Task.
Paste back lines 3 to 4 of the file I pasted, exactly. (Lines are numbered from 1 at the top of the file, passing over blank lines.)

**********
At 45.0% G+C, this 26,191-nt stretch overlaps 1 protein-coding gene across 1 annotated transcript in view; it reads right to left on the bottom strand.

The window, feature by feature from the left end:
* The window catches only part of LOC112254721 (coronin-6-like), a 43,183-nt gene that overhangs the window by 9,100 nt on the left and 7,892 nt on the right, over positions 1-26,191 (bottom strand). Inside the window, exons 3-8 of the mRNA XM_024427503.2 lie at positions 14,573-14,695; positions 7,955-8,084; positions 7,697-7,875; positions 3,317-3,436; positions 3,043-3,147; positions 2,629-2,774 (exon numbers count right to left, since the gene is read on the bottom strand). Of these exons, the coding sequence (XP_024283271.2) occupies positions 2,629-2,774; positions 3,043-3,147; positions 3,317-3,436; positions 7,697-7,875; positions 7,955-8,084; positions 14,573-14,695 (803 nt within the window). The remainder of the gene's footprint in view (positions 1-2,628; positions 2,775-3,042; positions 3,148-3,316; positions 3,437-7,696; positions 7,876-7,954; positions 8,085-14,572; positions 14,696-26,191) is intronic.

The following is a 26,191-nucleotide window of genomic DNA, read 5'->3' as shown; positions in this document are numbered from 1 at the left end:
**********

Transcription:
* The window catches only part of LOC112254721 (coronin-6-like), a 43,183-nt gene that overhangs the window by 9,100 nt on the left and 7,892 nt on the right, over positions 1-26,191 (bottom strand). Inside the window, exons 3-8 of the mRNA XM_024427503.2 lie at positions 14,573-14,695; positions 7,955-8,084; positions 7,697-7,875; positions 3,317-3,436; positions 3,043-3,147; positions 2,629-2,774 (exon numbers count right to left, since the gene is read on the bottom strand). Of these exons, the coding sequence (XP_024283271.2) occupies positions 2,629-2,774; positions 3,043-3,147; positions 3,317-3,436; positions 7,697-7,875; positions 7,955-8,084; positions 14,573-14,695 (803 nt within the window). The remainder of the gene's footprint in view (positions 1-2,628; positions 2,775-3,042; positions 3,148-3,316; positions 3,437-7,696; positions 7,876-7,954; positions 8,085-14,572; positions 14,696-26,191) is intronic.

The following is a 26,191-nucleotide window of genomic DNA, read 5'->3' as shown; positions in this document are numbered from 1 at the left end: